"Washington made no secret of an intention to have their hands free in order to build up unrestricted missile capabilities in the regions where the U.S. tends to push through their own interests," the Russian top diplomat said and explained that the U.S. withdrawal from the ABM and INF treaties "could lead to a renewed widescale arms race with unpredictable consequences."
The Rotating Presidency of the Conference on Disarmament is held by the United States, a nuclear country whose Assistant Secretary of State for Arms Control, Verification, and Compliance Yleem Poblete accused Russia of "aggressive activities" that have shaken European security.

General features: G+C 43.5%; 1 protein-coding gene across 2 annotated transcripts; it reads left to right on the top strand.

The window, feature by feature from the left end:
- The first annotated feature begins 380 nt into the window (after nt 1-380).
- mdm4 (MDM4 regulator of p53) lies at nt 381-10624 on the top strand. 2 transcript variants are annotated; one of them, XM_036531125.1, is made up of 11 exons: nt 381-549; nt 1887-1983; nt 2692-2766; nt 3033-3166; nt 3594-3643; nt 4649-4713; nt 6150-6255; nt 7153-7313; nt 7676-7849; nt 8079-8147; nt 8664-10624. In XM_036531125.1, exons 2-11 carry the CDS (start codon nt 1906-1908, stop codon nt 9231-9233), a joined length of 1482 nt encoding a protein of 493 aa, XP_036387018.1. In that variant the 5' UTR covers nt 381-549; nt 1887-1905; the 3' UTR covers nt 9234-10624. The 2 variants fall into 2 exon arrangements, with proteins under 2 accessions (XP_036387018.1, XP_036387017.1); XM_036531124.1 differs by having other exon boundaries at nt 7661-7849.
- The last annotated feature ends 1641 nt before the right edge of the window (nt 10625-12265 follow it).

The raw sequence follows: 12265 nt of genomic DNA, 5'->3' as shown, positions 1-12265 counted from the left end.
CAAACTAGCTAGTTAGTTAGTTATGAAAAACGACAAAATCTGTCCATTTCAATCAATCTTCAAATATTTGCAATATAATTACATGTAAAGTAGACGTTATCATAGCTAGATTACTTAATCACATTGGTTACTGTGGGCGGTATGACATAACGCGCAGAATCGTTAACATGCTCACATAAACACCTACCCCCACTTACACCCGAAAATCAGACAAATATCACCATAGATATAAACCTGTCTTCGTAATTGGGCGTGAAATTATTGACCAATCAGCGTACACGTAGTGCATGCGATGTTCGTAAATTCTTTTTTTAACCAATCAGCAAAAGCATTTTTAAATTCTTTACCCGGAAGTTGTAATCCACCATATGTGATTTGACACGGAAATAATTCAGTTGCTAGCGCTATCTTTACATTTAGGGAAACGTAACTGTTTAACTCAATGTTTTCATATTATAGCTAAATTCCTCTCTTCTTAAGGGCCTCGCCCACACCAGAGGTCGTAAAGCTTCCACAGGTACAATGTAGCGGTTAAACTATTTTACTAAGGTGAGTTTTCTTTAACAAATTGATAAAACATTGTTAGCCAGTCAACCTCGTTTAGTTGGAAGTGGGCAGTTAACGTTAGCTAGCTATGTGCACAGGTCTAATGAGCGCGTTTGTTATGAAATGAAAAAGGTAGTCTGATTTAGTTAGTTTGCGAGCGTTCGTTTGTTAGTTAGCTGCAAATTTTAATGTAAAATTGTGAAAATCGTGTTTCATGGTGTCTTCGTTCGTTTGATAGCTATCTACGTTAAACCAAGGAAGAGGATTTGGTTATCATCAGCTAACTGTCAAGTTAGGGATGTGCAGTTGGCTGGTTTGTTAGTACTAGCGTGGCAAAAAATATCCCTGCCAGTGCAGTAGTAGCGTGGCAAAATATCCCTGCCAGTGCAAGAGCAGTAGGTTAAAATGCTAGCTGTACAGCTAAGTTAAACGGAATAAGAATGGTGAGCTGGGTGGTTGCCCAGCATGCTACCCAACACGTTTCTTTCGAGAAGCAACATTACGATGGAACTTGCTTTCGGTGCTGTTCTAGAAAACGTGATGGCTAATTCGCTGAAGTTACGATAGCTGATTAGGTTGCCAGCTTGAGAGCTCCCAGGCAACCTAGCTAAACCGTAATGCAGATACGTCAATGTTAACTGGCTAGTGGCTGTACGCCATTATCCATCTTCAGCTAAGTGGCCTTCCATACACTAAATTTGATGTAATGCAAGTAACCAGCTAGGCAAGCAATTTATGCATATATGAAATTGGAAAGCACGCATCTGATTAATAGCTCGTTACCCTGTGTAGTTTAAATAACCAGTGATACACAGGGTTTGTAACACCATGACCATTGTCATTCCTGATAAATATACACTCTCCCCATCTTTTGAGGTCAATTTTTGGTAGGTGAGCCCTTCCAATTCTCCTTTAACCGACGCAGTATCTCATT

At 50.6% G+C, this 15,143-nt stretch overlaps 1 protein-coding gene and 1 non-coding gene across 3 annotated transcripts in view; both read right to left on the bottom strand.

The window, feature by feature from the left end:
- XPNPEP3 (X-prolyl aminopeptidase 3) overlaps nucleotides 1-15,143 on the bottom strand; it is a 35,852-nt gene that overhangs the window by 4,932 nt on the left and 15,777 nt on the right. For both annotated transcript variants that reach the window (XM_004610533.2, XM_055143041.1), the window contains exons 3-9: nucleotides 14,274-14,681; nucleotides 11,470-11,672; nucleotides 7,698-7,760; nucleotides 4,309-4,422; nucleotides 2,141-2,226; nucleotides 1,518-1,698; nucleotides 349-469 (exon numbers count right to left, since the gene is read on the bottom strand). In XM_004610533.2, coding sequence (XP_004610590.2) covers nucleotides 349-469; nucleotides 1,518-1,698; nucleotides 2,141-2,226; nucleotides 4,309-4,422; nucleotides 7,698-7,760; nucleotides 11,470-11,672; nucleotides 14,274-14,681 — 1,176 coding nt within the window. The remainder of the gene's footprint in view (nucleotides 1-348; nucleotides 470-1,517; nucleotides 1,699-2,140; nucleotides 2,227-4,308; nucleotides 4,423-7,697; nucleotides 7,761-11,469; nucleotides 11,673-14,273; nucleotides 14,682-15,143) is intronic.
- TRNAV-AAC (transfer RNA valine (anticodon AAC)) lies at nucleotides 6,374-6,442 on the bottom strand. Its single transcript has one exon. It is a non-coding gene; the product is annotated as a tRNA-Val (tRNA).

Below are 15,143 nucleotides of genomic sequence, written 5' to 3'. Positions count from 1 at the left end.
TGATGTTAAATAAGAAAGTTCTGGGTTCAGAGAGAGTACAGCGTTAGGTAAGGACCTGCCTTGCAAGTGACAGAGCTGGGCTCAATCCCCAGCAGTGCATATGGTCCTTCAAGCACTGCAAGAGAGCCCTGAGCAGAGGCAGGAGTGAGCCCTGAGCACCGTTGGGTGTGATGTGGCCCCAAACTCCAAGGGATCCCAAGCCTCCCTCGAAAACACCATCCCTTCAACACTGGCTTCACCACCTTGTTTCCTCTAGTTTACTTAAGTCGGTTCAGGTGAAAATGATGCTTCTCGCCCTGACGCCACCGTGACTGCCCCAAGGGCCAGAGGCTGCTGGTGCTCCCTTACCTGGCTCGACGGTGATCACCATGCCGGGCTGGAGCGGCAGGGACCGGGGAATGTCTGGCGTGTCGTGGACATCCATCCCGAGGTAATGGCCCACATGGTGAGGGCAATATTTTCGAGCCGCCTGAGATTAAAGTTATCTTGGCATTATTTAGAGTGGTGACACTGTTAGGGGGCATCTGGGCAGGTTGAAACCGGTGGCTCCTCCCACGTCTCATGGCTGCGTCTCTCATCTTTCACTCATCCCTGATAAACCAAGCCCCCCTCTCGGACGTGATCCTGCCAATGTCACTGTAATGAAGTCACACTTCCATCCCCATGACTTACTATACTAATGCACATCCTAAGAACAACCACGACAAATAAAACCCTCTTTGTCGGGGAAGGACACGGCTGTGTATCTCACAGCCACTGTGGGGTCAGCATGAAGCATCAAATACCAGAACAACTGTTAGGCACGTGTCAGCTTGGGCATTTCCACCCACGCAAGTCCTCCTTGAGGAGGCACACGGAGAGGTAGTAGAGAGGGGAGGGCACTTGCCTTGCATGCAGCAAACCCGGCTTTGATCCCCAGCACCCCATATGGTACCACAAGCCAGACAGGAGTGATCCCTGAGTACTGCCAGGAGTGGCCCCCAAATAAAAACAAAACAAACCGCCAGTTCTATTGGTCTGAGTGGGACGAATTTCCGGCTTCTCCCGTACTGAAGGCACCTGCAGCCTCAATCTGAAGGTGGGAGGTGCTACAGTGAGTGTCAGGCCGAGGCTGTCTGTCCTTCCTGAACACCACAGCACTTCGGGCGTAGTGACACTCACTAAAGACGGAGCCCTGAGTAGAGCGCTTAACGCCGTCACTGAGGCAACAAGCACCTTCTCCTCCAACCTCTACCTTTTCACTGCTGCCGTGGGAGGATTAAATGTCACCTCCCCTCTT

Lavrov responded said the U.S. stance does not favor overcoming the Conference on Disarmament's crisis and called on Western countries to properly assess the situation.
"I'm still confident that we all have enough wisdom and strength to overcome this crisis, preserve and consolidate the existing system of international agreements on arms control and non-proliferation, and complement it with new arrangements,” Lavrov said and hoped that “our Western colleagues will be in a position to properly assess the situation and set their priorities in a new way and rejoin us in the collective efforts to ensure peace and security including arms control."
In early February, the United States confirmed the suspension of the INF Treaty, a multilateral agreement signed by Moscow and Washington in 1988, which prohibited countries from manufacturing, deploying or testing both short-range (500-1,000 km) missiles and medium range (1,000-5,500 km) missiles.
According to President Donald Trump administration, however, Russia developed the 9M729 missile, which the White House has claimed violates the INF Treaty.